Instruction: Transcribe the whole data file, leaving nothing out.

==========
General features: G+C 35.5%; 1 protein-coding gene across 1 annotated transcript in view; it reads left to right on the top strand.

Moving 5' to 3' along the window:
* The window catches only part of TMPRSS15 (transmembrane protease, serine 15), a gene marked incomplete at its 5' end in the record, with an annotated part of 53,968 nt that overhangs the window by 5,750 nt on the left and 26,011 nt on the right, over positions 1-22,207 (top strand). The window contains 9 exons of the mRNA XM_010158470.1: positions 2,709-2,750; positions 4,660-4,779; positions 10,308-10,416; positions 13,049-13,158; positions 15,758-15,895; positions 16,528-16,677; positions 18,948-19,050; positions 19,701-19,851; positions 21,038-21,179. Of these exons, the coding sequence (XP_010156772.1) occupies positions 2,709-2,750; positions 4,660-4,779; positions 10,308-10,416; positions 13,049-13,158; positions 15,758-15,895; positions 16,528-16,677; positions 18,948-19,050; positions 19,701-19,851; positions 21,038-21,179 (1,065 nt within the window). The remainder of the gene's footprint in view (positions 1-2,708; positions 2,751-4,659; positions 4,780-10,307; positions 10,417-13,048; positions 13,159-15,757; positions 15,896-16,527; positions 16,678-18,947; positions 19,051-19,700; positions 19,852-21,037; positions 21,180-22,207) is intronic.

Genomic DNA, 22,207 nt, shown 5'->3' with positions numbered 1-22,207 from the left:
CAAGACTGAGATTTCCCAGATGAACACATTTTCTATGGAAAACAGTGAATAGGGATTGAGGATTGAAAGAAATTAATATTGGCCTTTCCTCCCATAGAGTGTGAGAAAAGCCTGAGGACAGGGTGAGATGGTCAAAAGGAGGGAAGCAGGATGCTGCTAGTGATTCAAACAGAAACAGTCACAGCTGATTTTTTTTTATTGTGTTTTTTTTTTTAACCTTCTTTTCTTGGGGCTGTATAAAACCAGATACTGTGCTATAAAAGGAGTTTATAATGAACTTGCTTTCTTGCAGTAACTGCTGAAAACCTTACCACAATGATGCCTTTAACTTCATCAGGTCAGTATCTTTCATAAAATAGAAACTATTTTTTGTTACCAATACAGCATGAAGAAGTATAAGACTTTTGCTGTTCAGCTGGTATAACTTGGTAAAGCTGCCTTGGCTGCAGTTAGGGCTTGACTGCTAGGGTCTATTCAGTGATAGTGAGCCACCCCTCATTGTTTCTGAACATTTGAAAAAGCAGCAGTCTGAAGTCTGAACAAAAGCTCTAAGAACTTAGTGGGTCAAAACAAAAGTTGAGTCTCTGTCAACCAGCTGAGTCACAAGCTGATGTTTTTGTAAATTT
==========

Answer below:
General features: G+C 35.5%; 1 protein-coding gene across 1 annotated transcript in view; it reads left to right on the top strand.

Moving 5' to 3' along the window:
* The window catches only part of TMPRSS15 (transmembrane protease, serine 15), a gene marked incomplete at its 5' end in the record, with an annotated part of 53,968 nt that overhangs the window by 5,750 nt on the left and 26,011 nt on the right, over positions 1-22,207 (top strand). The window contains 9 exons of the mRNA XM_010158470.1: positions 2,709-2,750; positions 4,660-4,779; positions 10,308-10,416; positions 13,049-13,158; positions 15,758-15,895; positions 16,528-16,677; positions 18,948-19,050; positions 19,701-19,851; positions 21,038-21,179. Of these exons, the coding sequence (XP_010156772.1) occupies positions 2,709-2,750; positions 4,660-4,779; positions 10,308-10,416; positions 13,049-13,158; positions 15,758-15,895; positions 16,528-16,677; positions 18,948-19,050; positions 19,701-19,851; positions 21,038-21,179 (1,065 nt within the window). The remainder of the gene's footprint in view (positions 1-2,708; positions 2,751-4,659; positions 4,780-10,307; positions 10,417-13,048; positions 13,159-15,757; positions 15,896-16,527; positions 16,678-18,947; positions 19,051-19,700; positions 19,852-21,037; positions 21,180-22,207) is intronic.

Genomic DNA, 22,207 nt, shown 5'->3' with positions numbered 1-22,207 from the left:
CAAGACTGAGATTTCCCAGATGAACACATTTTCTATGGAAAACAGTGAATAGGGATTGAGGATTGAAAGAAATTAATATTGGCCTTTCCTCCCATAGAGTGTGAGAAAAGCCTGAGGACAGGGTGAGATGGTCAAAAGGAGGGAAGCAGGATGCTGCTAGTGATTCAAACAGAAACAGTCACAGCTGATTTTTTTTTATTGTGTTTTTTTTTTTAACCTTCTTTTCTTGGGGCTGTATAAAACCAGATACTGTGCTATAAAAGGAGTTTATAATGAACTTGCTTTCTTGCAGTAACTGCTGAAAACCTTACCACAATGATGCCTTTAACTTCATCAGGTCAGTATCTTTCATAAAATAGAAACTATTTTTTGTTACCAATACAGCATGAAGAAGTATAAGACTTTTGCTGTTCAGCTGGTATAACTTGGTAAAGCTGCCTTGGCTGCAGTTAGGGCTTGACTGCTAGGGTCTATTCAGTGATAGTGAGCCACCCCTCATTGTTTCTGAACATTTGAAAAAGCAGCAGTCTGAAGTCTGAACAAAAGCTCTAAGAACTTAGTGGGTCAAAACAAAAGTTGAGTCTCTGTCAACCAGCTGAGTCACAAGCTGATGTTTTTGTAAATTT